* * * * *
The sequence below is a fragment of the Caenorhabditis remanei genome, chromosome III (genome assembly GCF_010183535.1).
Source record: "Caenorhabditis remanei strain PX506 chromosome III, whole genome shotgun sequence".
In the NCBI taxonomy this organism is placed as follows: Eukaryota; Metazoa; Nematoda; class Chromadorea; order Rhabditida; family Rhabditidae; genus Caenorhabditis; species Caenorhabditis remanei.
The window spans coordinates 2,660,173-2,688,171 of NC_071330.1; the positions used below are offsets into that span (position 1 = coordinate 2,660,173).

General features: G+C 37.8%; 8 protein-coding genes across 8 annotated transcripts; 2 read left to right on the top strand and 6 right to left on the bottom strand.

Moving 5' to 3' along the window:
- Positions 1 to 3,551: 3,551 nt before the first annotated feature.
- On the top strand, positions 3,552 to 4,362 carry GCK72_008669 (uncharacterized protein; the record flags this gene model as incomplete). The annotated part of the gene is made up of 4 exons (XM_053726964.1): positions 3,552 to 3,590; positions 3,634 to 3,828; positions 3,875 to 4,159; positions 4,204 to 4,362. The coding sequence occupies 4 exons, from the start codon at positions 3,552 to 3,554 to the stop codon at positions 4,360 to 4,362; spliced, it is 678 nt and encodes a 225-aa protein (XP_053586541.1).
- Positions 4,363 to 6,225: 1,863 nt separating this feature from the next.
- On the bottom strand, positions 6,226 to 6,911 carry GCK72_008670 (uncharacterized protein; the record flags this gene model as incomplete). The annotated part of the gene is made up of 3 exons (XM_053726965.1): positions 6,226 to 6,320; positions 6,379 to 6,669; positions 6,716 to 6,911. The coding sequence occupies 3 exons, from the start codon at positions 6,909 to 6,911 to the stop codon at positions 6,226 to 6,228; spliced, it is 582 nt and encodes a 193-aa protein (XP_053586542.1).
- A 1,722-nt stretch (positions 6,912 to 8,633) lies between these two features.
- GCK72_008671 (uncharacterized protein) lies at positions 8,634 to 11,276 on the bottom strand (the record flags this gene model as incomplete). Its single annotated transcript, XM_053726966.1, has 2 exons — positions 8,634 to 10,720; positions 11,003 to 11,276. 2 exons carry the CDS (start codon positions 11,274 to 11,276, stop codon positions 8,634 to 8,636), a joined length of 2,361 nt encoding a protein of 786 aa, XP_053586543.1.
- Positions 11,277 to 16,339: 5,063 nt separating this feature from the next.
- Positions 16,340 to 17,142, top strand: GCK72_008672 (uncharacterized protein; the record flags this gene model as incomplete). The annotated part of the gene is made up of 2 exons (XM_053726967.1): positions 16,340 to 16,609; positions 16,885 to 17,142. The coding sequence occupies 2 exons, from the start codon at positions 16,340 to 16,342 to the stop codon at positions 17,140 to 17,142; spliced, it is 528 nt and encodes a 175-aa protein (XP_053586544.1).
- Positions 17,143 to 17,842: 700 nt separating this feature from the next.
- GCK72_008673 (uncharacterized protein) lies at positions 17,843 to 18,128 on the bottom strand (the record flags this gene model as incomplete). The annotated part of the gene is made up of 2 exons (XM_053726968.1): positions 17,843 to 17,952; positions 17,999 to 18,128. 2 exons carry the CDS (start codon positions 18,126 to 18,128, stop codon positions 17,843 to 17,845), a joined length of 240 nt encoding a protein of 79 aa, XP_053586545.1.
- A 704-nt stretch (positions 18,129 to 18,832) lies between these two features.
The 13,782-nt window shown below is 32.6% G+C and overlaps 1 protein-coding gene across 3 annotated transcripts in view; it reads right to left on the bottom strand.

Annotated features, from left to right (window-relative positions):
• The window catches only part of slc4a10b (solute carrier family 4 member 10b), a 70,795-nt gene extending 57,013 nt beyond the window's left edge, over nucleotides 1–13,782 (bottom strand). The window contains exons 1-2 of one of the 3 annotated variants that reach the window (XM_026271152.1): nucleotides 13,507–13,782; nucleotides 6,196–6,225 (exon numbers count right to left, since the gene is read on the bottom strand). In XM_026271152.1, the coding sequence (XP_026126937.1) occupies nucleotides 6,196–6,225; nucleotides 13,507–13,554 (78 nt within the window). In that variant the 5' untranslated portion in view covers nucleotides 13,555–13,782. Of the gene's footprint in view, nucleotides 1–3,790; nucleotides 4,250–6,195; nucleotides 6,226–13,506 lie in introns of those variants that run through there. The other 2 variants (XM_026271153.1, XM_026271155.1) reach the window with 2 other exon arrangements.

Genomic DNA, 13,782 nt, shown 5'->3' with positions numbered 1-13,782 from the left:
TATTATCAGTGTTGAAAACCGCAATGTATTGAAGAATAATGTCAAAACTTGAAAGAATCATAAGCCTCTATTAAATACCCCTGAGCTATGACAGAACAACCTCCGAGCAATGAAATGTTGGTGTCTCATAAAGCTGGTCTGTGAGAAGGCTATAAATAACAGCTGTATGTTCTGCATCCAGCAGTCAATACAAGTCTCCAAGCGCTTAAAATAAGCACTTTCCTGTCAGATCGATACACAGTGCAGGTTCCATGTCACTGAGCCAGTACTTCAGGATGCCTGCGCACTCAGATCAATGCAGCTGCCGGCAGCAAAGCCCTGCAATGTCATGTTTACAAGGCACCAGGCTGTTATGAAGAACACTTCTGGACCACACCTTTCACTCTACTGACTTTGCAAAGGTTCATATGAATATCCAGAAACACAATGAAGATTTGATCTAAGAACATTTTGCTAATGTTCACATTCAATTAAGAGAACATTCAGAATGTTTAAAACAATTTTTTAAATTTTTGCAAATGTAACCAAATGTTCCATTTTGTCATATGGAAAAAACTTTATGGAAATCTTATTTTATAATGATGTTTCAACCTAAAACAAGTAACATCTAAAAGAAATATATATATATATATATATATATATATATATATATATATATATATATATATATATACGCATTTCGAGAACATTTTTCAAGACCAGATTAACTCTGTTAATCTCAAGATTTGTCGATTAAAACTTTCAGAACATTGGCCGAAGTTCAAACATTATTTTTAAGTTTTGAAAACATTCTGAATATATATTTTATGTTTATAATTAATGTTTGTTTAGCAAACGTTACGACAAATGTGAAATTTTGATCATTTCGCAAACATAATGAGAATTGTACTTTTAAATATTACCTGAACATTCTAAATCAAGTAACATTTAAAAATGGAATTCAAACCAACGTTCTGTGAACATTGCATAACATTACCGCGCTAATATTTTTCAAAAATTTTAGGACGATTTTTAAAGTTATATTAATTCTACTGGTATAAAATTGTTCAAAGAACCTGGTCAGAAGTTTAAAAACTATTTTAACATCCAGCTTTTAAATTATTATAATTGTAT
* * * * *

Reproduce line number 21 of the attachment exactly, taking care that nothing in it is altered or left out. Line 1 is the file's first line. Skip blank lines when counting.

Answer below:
Genomic DNA, 13,782 nt, shown 5'->3' with positions numbered 1-13,782 from the left: